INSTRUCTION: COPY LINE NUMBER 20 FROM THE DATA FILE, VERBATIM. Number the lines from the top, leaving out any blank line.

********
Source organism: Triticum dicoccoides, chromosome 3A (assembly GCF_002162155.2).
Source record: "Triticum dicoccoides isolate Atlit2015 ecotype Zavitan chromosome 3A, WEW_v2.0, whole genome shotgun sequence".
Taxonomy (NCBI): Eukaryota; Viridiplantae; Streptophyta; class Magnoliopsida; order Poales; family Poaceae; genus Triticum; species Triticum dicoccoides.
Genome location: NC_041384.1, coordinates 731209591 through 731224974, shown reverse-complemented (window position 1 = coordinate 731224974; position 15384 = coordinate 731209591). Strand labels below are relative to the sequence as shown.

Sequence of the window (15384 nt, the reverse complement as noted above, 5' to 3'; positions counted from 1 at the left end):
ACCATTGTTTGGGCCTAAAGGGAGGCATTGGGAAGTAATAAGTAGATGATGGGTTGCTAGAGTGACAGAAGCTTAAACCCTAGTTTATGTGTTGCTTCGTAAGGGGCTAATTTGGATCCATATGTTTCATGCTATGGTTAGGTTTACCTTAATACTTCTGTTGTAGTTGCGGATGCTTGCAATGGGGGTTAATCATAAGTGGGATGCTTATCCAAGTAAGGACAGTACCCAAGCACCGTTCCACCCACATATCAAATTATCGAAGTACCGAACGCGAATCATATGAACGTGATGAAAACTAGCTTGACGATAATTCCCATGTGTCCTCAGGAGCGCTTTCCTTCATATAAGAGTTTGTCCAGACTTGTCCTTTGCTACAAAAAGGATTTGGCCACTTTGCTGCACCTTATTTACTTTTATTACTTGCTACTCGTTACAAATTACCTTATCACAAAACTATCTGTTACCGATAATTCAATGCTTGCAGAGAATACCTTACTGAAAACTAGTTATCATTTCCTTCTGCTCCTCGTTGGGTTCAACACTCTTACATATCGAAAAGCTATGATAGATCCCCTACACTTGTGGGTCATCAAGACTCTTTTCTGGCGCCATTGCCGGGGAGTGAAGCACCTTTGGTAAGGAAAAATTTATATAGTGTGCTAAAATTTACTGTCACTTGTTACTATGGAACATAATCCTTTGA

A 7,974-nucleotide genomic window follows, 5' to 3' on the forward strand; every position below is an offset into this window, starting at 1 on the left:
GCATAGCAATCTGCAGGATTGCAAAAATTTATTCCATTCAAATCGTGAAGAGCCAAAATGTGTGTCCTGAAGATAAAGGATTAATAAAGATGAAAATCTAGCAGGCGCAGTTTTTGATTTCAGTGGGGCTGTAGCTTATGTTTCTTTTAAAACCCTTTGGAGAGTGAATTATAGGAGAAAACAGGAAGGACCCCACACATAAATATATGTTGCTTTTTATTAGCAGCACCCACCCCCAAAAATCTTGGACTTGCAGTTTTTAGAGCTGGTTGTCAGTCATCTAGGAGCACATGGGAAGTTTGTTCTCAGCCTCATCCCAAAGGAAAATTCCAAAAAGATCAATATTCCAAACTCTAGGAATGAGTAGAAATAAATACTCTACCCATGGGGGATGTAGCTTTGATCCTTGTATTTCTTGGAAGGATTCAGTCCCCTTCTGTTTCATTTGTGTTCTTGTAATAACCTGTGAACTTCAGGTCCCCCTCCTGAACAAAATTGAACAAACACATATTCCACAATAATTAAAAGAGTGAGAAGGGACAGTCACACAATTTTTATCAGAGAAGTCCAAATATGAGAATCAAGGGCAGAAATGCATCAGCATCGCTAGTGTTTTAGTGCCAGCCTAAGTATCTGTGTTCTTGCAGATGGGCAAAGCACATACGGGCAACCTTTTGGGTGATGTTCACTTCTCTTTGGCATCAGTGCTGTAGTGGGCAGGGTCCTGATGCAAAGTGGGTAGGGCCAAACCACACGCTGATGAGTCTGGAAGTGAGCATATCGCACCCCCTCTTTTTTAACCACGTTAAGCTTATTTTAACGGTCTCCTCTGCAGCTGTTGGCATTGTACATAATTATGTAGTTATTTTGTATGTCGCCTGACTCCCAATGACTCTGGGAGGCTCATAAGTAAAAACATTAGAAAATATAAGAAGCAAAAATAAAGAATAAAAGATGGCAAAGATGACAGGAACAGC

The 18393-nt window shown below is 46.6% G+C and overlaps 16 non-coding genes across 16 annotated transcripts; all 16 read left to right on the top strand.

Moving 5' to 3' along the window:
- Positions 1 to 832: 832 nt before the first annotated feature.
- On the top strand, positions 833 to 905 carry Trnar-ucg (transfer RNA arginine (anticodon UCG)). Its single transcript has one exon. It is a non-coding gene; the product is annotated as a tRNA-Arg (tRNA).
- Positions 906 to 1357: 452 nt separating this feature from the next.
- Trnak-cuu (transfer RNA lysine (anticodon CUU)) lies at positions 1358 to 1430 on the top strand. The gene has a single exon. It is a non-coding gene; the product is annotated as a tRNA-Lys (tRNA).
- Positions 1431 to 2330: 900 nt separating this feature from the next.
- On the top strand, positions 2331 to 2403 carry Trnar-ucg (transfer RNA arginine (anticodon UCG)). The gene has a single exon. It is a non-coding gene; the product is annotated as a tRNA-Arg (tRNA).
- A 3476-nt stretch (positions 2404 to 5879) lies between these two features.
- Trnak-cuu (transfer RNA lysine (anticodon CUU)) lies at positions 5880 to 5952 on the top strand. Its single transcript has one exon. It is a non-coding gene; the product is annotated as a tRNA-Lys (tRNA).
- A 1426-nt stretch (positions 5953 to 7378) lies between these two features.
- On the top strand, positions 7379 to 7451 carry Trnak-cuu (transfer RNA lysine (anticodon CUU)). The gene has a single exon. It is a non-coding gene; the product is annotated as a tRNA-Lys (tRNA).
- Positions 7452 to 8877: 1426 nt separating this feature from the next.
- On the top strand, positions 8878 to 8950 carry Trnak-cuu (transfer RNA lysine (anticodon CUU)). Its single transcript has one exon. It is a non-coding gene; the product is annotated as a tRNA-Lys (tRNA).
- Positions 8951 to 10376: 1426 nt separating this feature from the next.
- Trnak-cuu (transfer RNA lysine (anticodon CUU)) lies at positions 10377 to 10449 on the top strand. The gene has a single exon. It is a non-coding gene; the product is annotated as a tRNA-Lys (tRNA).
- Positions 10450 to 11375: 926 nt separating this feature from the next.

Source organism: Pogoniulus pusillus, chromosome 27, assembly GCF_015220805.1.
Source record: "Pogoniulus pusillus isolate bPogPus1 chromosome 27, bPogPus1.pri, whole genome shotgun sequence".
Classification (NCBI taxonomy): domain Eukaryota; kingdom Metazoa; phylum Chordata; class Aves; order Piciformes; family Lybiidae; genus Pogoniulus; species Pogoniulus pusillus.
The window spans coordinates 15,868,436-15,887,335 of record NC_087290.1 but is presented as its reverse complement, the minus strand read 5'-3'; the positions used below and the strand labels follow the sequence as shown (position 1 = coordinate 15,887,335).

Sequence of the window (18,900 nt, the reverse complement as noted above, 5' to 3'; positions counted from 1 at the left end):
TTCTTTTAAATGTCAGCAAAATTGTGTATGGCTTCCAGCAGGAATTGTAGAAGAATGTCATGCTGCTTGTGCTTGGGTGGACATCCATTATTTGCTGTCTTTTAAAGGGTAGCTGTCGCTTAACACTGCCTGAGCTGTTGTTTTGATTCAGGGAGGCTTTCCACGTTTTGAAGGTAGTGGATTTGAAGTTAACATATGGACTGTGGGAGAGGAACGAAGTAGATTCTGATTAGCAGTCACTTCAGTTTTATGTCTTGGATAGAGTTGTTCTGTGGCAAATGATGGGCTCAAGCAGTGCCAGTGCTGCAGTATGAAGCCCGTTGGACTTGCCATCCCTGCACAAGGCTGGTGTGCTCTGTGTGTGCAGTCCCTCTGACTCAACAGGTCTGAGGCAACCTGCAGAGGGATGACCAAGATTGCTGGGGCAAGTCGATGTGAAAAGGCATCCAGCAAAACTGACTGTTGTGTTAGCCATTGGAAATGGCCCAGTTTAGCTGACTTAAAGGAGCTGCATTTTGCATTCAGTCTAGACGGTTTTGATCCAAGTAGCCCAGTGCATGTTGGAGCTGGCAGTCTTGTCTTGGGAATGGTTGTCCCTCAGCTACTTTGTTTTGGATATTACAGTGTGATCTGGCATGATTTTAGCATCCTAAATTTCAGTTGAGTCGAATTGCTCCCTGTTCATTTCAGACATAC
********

- On the top strand, positions 7379 to 7451 carry Trnak-cuu (transfer RNA lysine (anticodon CUU)). The gene has a single exon. It is a non-coding gene; the product is annotated as a tRNA-Lys (tRNA).